For Claudio, ayahuasca is the substance that puts people most in touch with the body, with the “organismic”. In Gestalt therapy, where Claudio was a pioneer together with his teacher Fritz Perls and the first world reference in the last decades, the concept of “organismic self-regulation” is very important, i.e. the body knows what the organism needs to be well. In a way, ayahuasca is a very important substance in this sense. The inner animal, which is normally trampled underfoot, acquires its full dimension in an ayahuasca experience. In this vindication of the inner animal, in this eternal struggle between culture and nature in which our techno-scientific Western civilisation is immersed, Claudio sensed that there was a great potential for healing there. For him, ayahuasca was the main plant, as the generator of a fantastic imagery that dissolves the ego from the belly (unlike classic psychedelics, which dissolve it from the head, or empathogens, from the heart) and that “works” with animal impulses.
Can we say that the use of psychedelics is already imprinted in the DNA of Gestalt since Fritz Perls, it is not something of Claudio’s?
I think so, among other things because Gestalt is a great sacred prostitute able to associate itself profitably with any other tool. Fritz Pearls was a great consumer of LSD. The reinvention of Californian Gestalt that Fritz Pearls himself carried out when he saw the excessively psychoanalytical and behavioural drift that his disciples were taking in New York, I believe that this contact with LSD and other substances was of capital importance, above all because it made Gestalt the therapy of the counterculture and the bridge between the therapeutic and the psychedelic made it possible to establish a psycho-spiritual therapeutic culture, a culture where the taking of a psychedelic substance was not a mere recreational resource but a journey into deep consciousness guided by professionals with great expertise in mental health and in the journey of life, including Claudio himself. It is in this cultural revolution of the sixties that Claudio plays a fundamental role, along with Allan Watts and many others.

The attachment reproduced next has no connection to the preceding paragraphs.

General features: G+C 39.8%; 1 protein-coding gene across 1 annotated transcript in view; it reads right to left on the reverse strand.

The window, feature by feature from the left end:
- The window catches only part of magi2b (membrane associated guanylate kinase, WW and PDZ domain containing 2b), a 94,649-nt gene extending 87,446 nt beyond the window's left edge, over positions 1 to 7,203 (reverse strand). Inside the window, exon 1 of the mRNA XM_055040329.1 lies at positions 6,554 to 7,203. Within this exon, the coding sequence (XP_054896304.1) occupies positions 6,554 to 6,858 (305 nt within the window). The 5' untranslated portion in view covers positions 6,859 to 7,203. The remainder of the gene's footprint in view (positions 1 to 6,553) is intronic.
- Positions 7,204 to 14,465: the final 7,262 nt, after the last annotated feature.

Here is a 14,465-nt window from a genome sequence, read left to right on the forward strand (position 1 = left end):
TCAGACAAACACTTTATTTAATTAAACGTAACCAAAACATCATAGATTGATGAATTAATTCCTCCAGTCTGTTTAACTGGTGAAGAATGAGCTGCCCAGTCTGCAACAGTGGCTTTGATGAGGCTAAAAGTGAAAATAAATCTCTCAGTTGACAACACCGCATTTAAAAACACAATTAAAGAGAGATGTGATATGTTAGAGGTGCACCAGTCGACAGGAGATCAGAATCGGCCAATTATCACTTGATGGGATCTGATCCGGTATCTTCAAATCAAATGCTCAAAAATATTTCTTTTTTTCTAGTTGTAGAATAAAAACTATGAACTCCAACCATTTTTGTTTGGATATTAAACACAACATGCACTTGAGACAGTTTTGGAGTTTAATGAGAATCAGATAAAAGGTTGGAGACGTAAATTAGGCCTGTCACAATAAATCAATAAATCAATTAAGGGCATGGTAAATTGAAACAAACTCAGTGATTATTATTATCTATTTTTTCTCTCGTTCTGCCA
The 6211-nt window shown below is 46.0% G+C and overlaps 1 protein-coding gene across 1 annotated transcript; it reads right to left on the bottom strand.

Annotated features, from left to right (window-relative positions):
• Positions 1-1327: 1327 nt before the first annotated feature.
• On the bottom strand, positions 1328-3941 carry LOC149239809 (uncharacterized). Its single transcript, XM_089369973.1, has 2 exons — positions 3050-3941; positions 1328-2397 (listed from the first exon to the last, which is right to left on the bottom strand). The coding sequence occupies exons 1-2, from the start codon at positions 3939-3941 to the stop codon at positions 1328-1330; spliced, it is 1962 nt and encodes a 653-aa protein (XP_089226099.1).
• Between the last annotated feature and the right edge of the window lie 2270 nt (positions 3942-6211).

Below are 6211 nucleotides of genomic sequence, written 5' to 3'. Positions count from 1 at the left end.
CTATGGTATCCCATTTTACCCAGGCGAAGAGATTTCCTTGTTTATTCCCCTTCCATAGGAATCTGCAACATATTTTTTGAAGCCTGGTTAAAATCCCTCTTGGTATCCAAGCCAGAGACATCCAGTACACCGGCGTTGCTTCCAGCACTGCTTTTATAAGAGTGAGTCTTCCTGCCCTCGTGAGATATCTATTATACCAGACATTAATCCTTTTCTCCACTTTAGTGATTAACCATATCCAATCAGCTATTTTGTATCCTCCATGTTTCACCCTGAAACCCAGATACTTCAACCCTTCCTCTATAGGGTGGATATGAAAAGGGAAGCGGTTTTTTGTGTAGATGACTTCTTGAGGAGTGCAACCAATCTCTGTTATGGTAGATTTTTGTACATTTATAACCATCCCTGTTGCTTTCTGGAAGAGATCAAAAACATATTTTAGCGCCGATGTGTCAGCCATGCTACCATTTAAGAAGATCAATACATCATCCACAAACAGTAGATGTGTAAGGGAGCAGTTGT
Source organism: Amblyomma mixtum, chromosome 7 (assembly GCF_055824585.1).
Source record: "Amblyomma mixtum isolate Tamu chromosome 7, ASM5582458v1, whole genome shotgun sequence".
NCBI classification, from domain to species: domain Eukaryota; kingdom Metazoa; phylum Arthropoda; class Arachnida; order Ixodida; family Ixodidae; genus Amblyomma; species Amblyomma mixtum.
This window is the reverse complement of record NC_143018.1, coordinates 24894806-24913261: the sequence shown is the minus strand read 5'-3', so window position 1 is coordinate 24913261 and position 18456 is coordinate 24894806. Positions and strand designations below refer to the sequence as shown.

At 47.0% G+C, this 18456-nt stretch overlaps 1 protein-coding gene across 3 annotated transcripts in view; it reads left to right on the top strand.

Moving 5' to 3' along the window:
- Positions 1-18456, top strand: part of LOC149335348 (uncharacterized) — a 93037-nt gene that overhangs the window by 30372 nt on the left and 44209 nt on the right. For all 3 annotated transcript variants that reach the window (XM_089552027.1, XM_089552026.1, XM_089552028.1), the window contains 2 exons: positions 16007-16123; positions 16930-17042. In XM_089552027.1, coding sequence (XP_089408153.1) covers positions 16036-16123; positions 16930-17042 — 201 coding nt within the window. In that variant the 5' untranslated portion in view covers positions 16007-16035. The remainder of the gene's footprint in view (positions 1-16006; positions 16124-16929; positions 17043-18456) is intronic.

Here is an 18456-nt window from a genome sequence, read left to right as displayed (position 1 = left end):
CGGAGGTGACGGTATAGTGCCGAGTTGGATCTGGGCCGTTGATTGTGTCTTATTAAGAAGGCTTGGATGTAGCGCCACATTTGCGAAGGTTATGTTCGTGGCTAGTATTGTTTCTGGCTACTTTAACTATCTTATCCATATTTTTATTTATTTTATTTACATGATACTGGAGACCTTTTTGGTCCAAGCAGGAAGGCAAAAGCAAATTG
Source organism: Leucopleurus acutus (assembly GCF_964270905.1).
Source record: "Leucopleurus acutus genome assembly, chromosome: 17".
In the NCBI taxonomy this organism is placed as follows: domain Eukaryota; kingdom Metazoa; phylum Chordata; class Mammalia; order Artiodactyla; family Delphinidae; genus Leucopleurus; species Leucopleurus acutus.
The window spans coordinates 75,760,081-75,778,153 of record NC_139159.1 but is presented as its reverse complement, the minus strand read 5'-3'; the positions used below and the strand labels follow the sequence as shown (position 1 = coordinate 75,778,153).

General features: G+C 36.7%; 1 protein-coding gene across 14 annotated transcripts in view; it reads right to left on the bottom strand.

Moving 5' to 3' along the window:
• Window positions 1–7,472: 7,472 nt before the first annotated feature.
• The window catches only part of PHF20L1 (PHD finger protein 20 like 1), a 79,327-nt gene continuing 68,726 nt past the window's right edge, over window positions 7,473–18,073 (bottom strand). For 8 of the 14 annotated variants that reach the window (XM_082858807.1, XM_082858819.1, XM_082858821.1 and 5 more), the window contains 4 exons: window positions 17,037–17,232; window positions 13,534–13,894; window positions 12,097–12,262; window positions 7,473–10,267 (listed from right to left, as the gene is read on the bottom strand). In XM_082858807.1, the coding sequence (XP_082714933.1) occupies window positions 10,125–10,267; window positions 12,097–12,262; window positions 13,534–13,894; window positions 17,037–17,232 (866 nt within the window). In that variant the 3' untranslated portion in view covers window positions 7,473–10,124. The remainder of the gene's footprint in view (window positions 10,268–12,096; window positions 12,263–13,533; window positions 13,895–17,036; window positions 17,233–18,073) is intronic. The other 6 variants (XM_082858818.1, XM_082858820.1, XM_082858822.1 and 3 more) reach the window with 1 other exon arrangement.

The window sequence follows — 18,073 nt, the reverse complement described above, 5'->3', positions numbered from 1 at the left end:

How did Claudio and Gestalt manage to avoid the ban of the seventies in order to continue with psychedelic therapy?
There are many psychologists, therapists and also shamans who for decades have done what I would call humanitarian work, even at the risk of their own freedom, to care for many suffering people in need of a new paradigm in psychopharmacy and mental health. As we all know, psychiatric pharmacy lags far behind the rest of medicine. Nothing new has been invented in 40 or 50 years, we only have antidepressants, antipsychotics and little else. The war on drugs, which is a political and cultural war, has been the impediment to new, more powerful and more useful tools for mental health. And when we talk about mental health, we are not only talking about individual health, but – I use this term that was very dear to Claudio – about psycho-spiritual health and social health, the health of our culture. You don’t have to be very clever to realise that the health of our culture is pretty decrepit, unless you are Stephen Pinker and you think everything is fine.